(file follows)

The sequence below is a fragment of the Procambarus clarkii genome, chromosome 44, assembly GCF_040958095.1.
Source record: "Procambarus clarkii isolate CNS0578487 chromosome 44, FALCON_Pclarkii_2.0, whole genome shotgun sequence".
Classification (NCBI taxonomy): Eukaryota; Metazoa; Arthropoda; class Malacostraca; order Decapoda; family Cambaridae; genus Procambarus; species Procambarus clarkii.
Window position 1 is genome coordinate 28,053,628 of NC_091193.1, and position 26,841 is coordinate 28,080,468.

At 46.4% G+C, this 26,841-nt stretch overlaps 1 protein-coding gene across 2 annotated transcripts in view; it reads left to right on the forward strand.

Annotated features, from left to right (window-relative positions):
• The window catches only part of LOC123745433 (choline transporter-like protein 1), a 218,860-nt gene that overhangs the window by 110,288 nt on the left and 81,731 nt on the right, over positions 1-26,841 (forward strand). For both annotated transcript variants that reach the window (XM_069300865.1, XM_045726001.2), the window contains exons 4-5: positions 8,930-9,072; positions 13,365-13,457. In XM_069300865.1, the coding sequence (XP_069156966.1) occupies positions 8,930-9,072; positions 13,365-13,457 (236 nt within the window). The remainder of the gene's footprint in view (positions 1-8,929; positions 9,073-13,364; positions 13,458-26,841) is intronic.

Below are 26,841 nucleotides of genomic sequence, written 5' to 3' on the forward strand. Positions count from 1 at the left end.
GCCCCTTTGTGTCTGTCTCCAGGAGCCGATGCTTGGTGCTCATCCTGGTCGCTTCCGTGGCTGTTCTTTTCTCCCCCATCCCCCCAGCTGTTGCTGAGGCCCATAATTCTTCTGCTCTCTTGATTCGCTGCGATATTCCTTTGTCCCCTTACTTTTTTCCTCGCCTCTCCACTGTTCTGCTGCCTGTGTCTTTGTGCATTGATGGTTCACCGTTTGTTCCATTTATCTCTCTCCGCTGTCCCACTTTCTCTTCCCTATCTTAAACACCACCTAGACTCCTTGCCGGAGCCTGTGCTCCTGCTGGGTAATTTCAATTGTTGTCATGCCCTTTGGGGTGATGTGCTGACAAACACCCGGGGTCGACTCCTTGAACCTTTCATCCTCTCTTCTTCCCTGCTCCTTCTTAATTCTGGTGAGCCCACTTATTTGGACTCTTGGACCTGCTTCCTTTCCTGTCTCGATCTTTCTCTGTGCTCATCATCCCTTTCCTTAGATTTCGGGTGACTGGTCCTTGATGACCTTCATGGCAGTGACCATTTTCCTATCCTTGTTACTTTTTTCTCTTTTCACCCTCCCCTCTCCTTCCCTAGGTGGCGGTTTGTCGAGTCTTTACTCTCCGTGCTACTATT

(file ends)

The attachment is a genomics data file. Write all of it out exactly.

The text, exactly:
The sequence below is a fragment of the Procambarus clarkii genome, chromosome 44, assembly GCF_040958095.1.
Source record: "Procambarus clarkii isolate CNS0578487 chromosome 44, FALCON_Pclarkii_2.0, whole genome shotgun sequence".
Classification (NCBI taxonomy): Eukaryota; Metazoa; Arthropoda; class Malacostraca; order Decapoda; family Cambaridae; genus Procambarus; species Procambarus clarkii.
Window position 1 is genome coordinate 28,053,628 of NC_091193.1, and position 26,841 is coordinate 28,080,468.

At 46.4% G+C, this 26,841-nt stretch overlaps 1 protein-coding gene across 2 annotated transcripts in view; it reads left to right on the forward strand.

Annotated features, from left to right (window-relative positions):
• The window catches only part of LOC123745433 (choline transporter-like protein 1), a 218,860-nt gene that overhangs the window by 110,288 nt on the left and 81,731 nt on the right, over positions 1-26,841 (forward strand). For both annotated transcript variants that reach the window (XM_069300865.1, XM_045726001.2), the window contains exons 4-5: positions 8,930-9,072; positions 13,365-13,457. In XM_069300865.1, the coding sequence (XP_069156966.1) occupies positions 8,930-9,072; positions 13,365-13,457 (236 nt within the window). The remainder of the gene's footprint in view (positions 1-8,929; positions 9,073-13,364; positions 13,458-26,841) is intronic.

Below are 26,841 nucleotides of genomic sequence, written 5' to 3' on the forward strand. Positions count from 1 at the left end.
GCCCCTTTGTGTCTGTCTCCAGGAGCCGATGCTTGGTGCTCATCCTGGTCGCTTCCGTGGCTGTTCTTTTCTCCCCCATCCCCCCAGCTGTTGCTGAGGCCCATAATTCTTCTGCTCTCTTGATTCGCTGCGATATTCCTTTGTCCCCTTACTTTTTTCCTCGCCTCTCCACTGTTCTGCTGCCTGTGTCTTTGTGCATTGATGGTTCACCGTTTGTTCCATTTATCTCTCTCCGCTGTCCCACTTTCTCTTCCCTATCTTAAACACCACCTAGACTCCTTGCCGGAGCCTGTGCTCCTGCTGGGTAATTTCAATTGTTGTCATGCCCTTTGGGGTGATGTGCTGACAAACACCCGGGGTCGACTCCTTGAACCTTTCATCCTCTCTTCTTCCCTGCTCCTTCTTAATTCTGGTGAGCCCACTTATTTGGACTCTTGGACCTGCTTCCTTTCCTGTCTCGATCTTTCTCTGTGCTCATCATCCCTTTCCTTAGATTTCGGGTGACTGGTCCTTGATGACCTTCATGGCAGTGACCATTTTCCTATCCTTGTTACTTTTTTCTCTTTTCACCCTCCCCTCTCCTTCCCTAGGTGGCGGTTTGTCGAGTCTTTACTCTCCGTGCTACTATT